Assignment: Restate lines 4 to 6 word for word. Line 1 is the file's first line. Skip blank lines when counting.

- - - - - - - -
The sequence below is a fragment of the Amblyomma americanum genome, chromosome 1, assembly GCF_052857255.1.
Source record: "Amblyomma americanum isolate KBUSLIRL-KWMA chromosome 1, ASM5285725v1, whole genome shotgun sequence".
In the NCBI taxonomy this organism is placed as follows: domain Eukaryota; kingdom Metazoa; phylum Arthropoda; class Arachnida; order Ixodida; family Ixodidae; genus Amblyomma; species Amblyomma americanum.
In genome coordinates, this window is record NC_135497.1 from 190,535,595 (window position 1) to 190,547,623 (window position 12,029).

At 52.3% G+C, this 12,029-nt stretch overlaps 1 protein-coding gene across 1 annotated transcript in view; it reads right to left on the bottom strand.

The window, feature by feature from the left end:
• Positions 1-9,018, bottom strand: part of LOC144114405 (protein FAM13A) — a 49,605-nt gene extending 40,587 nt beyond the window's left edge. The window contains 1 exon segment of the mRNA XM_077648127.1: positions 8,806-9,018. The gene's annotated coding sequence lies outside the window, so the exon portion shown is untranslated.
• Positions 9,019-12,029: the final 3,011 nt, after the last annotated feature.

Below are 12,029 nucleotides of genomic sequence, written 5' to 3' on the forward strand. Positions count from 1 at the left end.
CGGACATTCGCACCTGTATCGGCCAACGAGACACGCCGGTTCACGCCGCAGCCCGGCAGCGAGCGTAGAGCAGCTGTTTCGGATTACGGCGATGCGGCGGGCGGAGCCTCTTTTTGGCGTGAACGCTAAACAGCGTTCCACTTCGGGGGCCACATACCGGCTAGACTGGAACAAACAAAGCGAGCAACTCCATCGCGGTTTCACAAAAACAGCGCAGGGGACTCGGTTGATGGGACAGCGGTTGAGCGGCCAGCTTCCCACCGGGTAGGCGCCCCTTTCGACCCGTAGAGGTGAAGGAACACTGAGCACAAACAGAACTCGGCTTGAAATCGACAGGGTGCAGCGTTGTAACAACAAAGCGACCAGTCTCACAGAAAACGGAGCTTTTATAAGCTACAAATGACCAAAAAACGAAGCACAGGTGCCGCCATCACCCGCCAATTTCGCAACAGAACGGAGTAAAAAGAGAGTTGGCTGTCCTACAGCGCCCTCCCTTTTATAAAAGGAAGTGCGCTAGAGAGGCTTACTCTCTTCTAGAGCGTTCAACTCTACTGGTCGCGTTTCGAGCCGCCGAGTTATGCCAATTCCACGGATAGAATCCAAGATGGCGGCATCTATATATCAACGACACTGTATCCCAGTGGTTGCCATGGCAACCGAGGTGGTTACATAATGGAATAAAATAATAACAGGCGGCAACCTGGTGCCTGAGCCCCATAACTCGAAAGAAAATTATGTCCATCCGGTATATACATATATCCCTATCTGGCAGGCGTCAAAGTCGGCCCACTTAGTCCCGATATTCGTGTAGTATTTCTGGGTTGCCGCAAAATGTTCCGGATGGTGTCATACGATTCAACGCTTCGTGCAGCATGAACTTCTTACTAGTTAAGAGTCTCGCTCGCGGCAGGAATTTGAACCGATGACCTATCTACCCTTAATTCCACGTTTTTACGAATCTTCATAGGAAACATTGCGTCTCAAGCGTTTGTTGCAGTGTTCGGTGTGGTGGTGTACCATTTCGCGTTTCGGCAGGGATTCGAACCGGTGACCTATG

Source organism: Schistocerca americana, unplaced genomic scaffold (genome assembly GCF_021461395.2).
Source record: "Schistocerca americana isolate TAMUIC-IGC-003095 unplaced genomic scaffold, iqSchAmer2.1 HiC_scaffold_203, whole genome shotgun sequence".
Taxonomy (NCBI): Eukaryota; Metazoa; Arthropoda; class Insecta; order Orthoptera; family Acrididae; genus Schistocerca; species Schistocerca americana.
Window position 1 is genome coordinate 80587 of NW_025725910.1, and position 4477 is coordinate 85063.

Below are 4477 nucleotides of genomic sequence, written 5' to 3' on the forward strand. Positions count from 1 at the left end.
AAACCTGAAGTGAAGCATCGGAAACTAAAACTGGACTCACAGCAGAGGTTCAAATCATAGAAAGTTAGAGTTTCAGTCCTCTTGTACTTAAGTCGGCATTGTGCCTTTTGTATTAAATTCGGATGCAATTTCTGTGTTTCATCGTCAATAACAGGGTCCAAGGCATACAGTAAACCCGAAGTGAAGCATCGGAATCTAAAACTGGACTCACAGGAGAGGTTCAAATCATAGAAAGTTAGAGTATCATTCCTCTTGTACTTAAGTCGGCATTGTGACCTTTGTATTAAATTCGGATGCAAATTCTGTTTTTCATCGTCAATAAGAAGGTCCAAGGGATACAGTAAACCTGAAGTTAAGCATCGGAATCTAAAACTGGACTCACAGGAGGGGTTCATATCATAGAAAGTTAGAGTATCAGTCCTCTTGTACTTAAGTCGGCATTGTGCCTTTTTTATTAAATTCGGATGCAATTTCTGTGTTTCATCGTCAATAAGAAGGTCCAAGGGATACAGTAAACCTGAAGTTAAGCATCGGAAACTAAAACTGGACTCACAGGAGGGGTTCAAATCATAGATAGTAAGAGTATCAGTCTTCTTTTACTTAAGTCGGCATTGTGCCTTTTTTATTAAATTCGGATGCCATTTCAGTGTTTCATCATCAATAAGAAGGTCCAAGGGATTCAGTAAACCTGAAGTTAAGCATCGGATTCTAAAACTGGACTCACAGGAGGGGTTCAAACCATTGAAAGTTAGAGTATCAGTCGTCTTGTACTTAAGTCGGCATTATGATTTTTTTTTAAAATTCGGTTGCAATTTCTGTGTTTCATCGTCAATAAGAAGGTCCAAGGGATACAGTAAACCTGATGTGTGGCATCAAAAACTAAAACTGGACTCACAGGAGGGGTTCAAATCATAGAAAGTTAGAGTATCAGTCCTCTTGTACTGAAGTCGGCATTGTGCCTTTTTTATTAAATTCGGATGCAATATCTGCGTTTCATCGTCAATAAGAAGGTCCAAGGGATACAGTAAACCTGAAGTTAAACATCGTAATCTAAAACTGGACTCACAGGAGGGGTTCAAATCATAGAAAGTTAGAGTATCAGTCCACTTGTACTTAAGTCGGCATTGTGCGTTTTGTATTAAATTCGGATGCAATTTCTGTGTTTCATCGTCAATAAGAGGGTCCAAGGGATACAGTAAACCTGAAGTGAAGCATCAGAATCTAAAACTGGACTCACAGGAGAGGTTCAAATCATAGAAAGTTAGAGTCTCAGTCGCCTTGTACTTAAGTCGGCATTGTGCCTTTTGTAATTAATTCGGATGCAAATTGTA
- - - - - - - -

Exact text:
In genome coordinates, this window is record NC_135497.1 from 190,535,595 (window position 1) to 190,547,623 (window position 12,029).

At 52.3% G+C, this 12,029-nt stretch overlaps 1 protein-coding gene across 1 annotated transcript in view; it reads right to left on the bottom strand.

The window, feature by feature from the left end: